5 Tips For Exercising with Crohn’s Disease and Arthritis

Have Arthritis and/or Crohn’s Disease? Here are 5 Helpful Tips For Working Out

Advertisements

“A wise man should consider that health is the greatest of human blessings, and learn how by his own thought to derive benefit from his illnesses.” 
― Hippocrates 

While Crohn’s Disease and Arthritis have no known cures, there are several benefits that exercising regularly can provide for someone with chronic health conditions. Here are my top 5 tips for exercising with Crohn’s Disease and Arthritis:

1. Check With Your Doctor Before You Start

-Before you start your new workout regimen always check with your doctor to make sure you are healthy enough for exercise. I can’t emphasize how important this is, as you might be on a medication that makes you prone to lightheaded and/or dizziness which could possibly lead to a serious injury. Or maybe your body just might not be ‘healthy’ enough yet to start working out. Don’t stress over this and work with your doctor and medical team to create a target date to where you can begin a workout regimen. 

Remember; always listen to your doctor’s advice. It’s not worth working out if it could further worsen your health.   

2. Always Listen To Your Body!

-Now that you’ve checked with your doctor and you’re all clear to start working out, it’s important to listen to your body as you work out. If something hurts or doesn’t feel right then don’t do it! It’s important to push yourself, but be careful not to overdo it! 

If you are like me and have severe arthritis in your ankles and other joints, then it’s probably best if you stay off of the treadmill and away from other high-impact workouts. There is almost always a substitute for a high-impact workout. For example, if you are working on cardio instead of running/jogging/walking on a treadmill try swimming. Swimming is a great cardio workout that will target your entire body while building endurance! If getting in the pool isn’t your thing, try cycling. Just be careful not to add too much resistance!

3. Work Hard, But Work Smart. Your Body Needs It

-Unfortunately, the odds are pretty high that your body isn’t in the best shape due to your chronic health conditions. Don’t worry, remember Rome wasn’t built in a day and neither will your body be. If your body allows it try your best to workout 3x-5x per week. Always allow your body sufficient time to rest.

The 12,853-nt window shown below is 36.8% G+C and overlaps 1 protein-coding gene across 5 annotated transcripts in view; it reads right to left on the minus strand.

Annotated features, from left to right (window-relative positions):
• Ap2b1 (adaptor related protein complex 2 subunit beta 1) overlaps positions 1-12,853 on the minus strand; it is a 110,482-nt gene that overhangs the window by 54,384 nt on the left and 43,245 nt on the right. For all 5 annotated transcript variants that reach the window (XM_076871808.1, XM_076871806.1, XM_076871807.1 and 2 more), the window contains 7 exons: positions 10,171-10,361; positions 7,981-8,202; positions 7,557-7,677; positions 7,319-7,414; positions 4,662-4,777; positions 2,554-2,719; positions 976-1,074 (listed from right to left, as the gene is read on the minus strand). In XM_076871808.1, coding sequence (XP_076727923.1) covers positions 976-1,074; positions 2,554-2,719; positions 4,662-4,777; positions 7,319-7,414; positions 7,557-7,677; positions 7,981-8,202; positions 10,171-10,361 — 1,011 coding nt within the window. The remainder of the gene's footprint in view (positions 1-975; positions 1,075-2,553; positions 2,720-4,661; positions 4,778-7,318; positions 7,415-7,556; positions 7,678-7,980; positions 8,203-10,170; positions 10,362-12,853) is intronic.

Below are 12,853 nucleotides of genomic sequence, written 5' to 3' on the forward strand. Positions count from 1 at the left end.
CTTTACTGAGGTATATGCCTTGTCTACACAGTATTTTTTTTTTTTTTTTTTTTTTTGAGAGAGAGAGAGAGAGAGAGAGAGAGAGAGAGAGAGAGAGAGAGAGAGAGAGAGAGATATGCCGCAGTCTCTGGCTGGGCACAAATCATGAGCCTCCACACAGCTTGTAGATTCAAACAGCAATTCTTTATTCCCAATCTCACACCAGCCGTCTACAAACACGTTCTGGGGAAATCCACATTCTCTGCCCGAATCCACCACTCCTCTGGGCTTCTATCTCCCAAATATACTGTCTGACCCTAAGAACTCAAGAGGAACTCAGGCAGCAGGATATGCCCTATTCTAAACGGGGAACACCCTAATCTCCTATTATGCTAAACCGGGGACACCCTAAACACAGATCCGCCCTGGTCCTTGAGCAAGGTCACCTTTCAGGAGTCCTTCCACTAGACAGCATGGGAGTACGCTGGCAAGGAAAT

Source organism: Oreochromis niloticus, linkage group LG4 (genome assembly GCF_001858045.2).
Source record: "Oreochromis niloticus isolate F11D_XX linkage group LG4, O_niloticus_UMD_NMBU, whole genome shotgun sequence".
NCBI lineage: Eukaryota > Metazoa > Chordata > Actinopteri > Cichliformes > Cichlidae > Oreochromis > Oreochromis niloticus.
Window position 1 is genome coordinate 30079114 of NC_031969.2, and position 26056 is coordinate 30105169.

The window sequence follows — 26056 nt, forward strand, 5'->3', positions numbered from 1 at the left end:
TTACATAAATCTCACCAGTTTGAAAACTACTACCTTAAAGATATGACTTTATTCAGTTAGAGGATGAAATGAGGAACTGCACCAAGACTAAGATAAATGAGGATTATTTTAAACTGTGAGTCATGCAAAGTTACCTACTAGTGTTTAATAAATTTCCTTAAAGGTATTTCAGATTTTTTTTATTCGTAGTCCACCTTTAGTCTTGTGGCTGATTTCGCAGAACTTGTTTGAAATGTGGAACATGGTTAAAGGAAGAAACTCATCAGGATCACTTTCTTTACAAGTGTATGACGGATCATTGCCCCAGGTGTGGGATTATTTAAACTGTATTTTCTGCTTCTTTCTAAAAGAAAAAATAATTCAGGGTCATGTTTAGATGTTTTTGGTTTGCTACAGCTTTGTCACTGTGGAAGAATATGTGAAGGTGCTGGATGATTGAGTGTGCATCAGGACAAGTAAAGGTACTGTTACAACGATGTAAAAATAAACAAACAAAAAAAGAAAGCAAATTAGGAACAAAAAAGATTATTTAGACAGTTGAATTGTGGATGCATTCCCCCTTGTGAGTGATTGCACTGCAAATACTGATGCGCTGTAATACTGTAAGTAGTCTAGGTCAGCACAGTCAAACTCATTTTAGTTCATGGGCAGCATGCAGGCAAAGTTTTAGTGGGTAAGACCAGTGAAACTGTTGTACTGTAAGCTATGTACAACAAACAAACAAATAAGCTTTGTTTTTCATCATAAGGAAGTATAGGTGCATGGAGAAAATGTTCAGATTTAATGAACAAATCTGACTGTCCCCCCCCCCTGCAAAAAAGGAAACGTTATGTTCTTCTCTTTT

I’ve found the best way to start my workout is by doing a light cardio warm up (usually cycling). This allows my body to get loose and ready for a more strenuous workout. I always vary my workout so I don’t work out the same body group more than 1x per week. This lets my body rest and reduces my chances for injury. For example, on Monday’s I will work out my chest muscle group. It’s easy to find workouts modified for people with Arthritis and/or Crohn’s by doing a simple Google search. Or you can talk to your gym and find a personal trainer who has experience helping people with Crohn’s Disease and/or Arthritis get a safe and effective workout.

Since you’re now burning up more calories, carbohydrates, and etc. it’s important your nutrition is helping you achieve what you want to accomplish. In addition to eating healthy, consider adding a protein supplement to help your body recover. I use Nature’s Best Isopure Natural Chocolate, it’s free from artificial sweeteners, gluten, and lactose all while providing 50 grams of protein, amino acids, and an amazing taste. If you’re interested, here’s a link describing the protein: http://www.theisopurecompany.com/product/isopurenatural.html As always, talk to your doctor before adding any nutritional supplements. 

4. Go Light And Easy On Flare Up Days

It’s given that some days will be harder than others. If you start having a flare up it’s important to take it easy and not overdo it at the gym. If you’re having a severe flare up then it’s probably best to stay at home and rest instead of trying to muscle out a workout. 

If you are feeling well enough to go to the gym while have a mild flare up, make sure to modify your workout so it doesn’t exacerbate your flare up. For example, if you usually do 30 minutes of cardio, consider reducing your cardio to only 10 minutes of light cardio. If you like to lift weights, use a much lighter weight than you are supposed to and increase the repetitions. 

If you’re having an arthritis flare up, make sure you are doing a workout that will not cause damage to your joints.

5. Enjoy The Workout “High”

It’s not easy working out and sticking to a regimen, but as you do make sure you take the time to enjoy it. Measure your progress and celebrate it! If you lose an inch off your waistline or gain an inch around your biceps make sure you acknowledge the progress you’re making!